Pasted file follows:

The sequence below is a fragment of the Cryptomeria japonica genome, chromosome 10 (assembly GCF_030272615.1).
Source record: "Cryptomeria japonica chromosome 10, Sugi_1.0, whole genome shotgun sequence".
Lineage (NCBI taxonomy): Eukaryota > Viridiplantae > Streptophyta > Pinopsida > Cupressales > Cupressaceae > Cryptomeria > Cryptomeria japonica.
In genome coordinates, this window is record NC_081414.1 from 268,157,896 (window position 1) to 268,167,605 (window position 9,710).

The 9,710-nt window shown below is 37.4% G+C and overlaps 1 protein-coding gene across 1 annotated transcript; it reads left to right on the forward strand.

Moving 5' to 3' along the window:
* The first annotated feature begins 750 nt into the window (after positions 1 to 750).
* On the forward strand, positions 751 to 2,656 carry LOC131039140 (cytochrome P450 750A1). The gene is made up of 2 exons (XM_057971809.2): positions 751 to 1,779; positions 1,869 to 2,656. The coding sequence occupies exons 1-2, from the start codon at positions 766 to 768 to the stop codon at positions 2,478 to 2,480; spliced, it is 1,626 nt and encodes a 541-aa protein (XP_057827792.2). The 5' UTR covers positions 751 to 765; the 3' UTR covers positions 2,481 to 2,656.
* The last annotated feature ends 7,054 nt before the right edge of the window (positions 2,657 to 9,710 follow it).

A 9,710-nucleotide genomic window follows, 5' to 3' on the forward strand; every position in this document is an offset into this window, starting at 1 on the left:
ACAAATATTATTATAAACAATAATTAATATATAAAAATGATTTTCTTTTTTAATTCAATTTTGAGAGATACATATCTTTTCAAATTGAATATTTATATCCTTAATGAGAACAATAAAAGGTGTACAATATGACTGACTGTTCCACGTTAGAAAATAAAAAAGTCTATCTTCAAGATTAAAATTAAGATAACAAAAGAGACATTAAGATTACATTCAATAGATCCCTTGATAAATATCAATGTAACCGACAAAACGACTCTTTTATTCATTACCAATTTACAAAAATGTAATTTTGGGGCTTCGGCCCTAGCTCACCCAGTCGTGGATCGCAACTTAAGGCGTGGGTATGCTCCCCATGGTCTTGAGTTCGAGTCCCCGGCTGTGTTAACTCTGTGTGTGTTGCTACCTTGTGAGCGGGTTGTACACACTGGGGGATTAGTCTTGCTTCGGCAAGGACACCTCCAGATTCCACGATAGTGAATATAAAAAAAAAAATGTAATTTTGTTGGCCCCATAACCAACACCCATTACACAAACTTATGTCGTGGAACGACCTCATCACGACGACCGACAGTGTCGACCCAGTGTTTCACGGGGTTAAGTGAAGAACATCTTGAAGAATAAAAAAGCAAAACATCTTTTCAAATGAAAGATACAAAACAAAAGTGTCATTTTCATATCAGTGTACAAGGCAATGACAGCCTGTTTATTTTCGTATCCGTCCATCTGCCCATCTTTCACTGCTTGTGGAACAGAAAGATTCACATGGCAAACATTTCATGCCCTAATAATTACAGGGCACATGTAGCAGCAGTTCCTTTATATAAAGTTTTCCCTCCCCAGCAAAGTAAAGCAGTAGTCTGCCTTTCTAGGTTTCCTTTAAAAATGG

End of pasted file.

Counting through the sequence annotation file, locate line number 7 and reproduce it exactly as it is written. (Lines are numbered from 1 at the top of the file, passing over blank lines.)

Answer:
* The first annotated feature begins 750 nt into the window (after positions 1 to 750).